(Updates annual consensus data, share performance )
By Guillermo Parra-Bernal and Aluísio Alves
SAO PAULO Feb 16 Brazilian state-controlled
Banco do Brasil SA will put profitability above
market share to reduce a return-on-equity gap with
private-sector peers, Chief Executive Officer Paulo Rogêrio
Caffarelli said on Thursday.
At an event to discuss fourth-quarter results, Caffarelli
said management targets this year aimed to pursue
"profitability, efficiency and capital resilience" at Brazil's
No. 2 bank by assets.
Steps to reprice older loans and toughen risk standards will
be accompanied by some asset sales to sharpen Banco do Brasil's
profitability focus, he said.
Earlier, Banco do Brasil announced 2017 targets with two new
indicators - recurring net income, which excludes special items,
and net loan-loss provisions - that domestic rivals use in their
The bank's shares gained as much as 3.1 percent to an
all-time high of 32.86 reais on Thursday as new guidance
presented a brighter picture for a lender long hobbled by
Brazil's harshest recession ever and years of state involvement.
The stock had fallen at the open as quarterly profit missed
estimates because unexpectedly high loan-loss provisions offset
resilient interest and fee income.
Banco do Brasil projects recurring profit of 9.5 billion
reais to 12.5 billion reais ($3.11 billion to $4.09 billion)
this year, an increase of up to 74 percent based on some
adjusted numbers. Provisions could fall as much as 24 percent to
between 20.5 billion reais and 23.5 billion reais.
The average estimate compiled by Thomson Reuters for
recurring net income is 11.246 billion reais this year, slightly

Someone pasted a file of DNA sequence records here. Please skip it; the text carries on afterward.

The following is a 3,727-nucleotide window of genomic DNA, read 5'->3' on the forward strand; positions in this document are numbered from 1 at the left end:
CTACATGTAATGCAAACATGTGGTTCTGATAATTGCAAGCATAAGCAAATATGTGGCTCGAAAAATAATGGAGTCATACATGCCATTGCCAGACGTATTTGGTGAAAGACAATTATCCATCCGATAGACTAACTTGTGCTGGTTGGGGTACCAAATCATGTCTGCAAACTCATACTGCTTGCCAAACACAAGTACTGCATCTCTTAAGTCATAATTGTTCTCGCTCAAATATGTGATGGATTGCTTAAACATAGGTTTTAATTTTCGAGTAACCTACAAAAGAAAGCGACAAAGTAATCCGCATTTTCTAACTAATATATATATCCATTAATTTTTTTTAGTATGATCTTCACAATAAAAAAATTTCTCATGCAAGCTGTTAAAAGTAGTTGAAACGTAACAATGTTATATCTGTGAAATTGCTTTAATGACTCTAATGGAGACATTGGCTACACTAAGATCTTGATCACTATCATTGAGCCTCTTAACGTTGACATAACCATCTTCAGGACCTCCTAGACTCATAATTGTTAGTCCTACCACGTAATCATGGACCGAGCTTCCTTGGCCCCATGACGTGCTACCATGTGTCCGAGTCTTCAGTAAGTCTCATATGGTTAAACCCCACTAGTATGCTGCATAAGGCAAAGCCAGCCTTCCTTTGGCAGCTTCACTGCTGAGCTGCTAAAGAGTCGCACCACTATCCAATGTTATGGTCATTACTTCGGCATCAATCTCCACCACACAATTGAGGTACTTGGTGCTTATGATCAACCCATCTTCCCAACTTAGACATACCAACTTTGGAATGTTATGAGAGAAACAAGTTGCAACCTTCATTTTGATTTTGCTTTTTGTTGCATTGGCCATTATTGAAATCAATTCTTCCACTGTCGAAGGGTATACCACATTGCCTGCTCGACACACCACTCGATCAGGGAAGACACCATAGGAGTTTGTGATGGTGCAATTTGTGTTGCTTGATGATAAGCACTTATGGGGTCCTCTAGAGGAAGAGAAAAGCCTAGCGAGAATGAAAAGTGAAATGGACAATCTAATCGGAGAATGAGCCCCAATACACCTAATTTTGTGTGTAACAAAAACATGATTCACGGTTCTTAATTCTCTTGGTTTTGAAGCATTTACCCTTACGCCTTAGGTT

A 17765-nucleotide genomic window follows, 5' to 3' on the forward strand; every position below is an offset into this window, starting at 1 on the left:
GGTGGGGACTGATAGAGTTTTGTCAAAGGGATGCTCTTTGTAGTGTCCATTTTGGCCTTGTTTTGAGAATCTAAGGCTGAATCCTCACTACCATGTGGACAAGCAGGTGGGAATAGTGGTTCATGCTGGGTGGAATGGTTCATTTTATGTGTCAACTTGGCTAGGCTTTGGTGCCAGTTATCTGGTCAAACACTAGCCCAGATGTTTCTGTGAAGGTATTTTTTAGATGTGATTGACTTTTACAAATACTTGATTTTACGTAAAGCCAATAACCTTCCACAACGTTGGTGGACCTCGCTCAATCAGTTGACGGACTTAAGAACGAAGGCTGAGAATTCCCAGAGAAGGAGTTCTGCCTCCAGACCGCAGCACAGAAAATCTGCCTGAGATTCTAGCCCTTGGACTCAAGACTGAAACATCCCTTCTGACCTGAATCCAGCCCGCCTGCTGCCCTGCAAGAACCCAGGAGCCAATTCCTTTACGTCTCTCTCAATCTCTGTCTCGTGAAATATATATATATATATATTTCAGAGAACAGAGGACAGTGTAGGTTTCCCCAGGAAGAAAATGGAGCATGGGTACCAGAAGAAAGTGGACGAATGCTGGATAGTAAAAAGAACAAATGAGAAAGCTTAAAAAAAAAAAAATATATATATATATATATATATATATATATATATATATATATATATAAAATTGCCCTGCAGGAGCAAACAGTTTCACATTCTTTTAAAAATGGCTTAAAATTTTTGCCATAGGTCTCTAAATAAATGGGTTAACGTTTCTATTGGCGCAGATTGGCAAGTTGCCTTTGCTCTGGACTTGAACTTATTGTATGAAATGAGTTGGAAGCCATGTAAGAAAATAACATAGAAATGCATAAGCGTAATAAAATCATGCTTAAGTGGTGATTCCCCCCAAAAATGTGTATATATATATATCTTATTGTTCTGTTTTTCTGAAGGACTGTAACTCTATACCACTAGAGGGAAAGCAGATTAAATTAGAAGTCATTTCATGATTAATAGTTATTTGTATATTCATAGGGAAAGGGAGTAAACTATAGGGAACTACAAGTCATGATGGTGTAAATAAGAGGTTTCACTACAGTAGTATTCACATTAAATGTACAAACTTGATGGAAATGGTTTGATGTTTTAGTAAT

above the forecast's midpoint.
Goldman Sachs analyst Carlos Macedo said the outlook
"appeared conservative and achievable."
Return on equity at Banco do Brasil, which has remained at
single-digit numbers for an entire year, was one-third of larger
rival Itaú Unibanco Holding SA's 21 percent last
quarter and a fraction of smaller peer Banco Bradesco SA's
Itaú unseated Banco do Brasil as Brazil's largest bank by
assets last quarter, partly reflecting Caffarelli's bid to
downsize the lender.
"Our steps are putting us on track to generate return on
equity readings in line with those of our private-sector
competitors," Caffarelli said. "That's why we're more concerned
about profitability than market share trends."
The bank's shares have doubled since May, when he was tapped
as CEO to revamp the overstretched lender.
Recurring profit in the fourth quarter fell 25 percent from
the third quarter to 1.747 billion reais, below the analysts'
average estimate of 1.927 billion reais.
Recurring return on equity slumped to 7.2 percent, the
lowest in at least seven years, and missed the consensus
estimate of 8.2 percent.
While most analysts expected a profit miss, investors
including Azimut Brasil's Ivan Kraiser instead looked to
Caffarelli's turnaround to improve the bank's balance sheet.
With its regulatory capital ratio at a one-year high of 18.5
percent, Banco do Brasil has no need to request more funds from
the National Treasury, its largest shareholder, executives said.
At the event, Caffarelli reiterated plans to sell
unessential assets while keeping those that generate fee income.
He does not see the need for another round of voluntary worker
retirement plans, which last year helped reduce payroll by more
than 10 percent.
Caffarelli's efforts to reverse a deficit at pension fund
Previ and his insistence not to hedge a mismatch between loans
and deposits helped bolster Banco do Brasil's bottom line and
propped up interest income.
Interest income rose 2 percent from the third quarter,
slightly below expectations. Fee income gained 6 percent, in
line with estimates.
Provisions rose 13 percent on a quarterly basis, in line
with consensus estimates, as Banco do Brasil had to write off
loans for an unspecified corporate client in the oil and gas
The increased provisions came after Banco do Brasil ramped
up complementary loan reserves by 1.5 billion reais on a
recurring basis, because of credit problems with specific
The 90-day default ratio, a benchmark for delinquencies,
came in below expectations, ending the year at 3.3 percent of
outstanding credit. Banco do Brasil expects its consolidated
internal loan book, which shrank 8.5 percent last year, to grow
between 1 percent and 4 percent in 2017.
($1 = 3.0565 reais)
(Editing by Bill Trott and Lisa Von Ahn)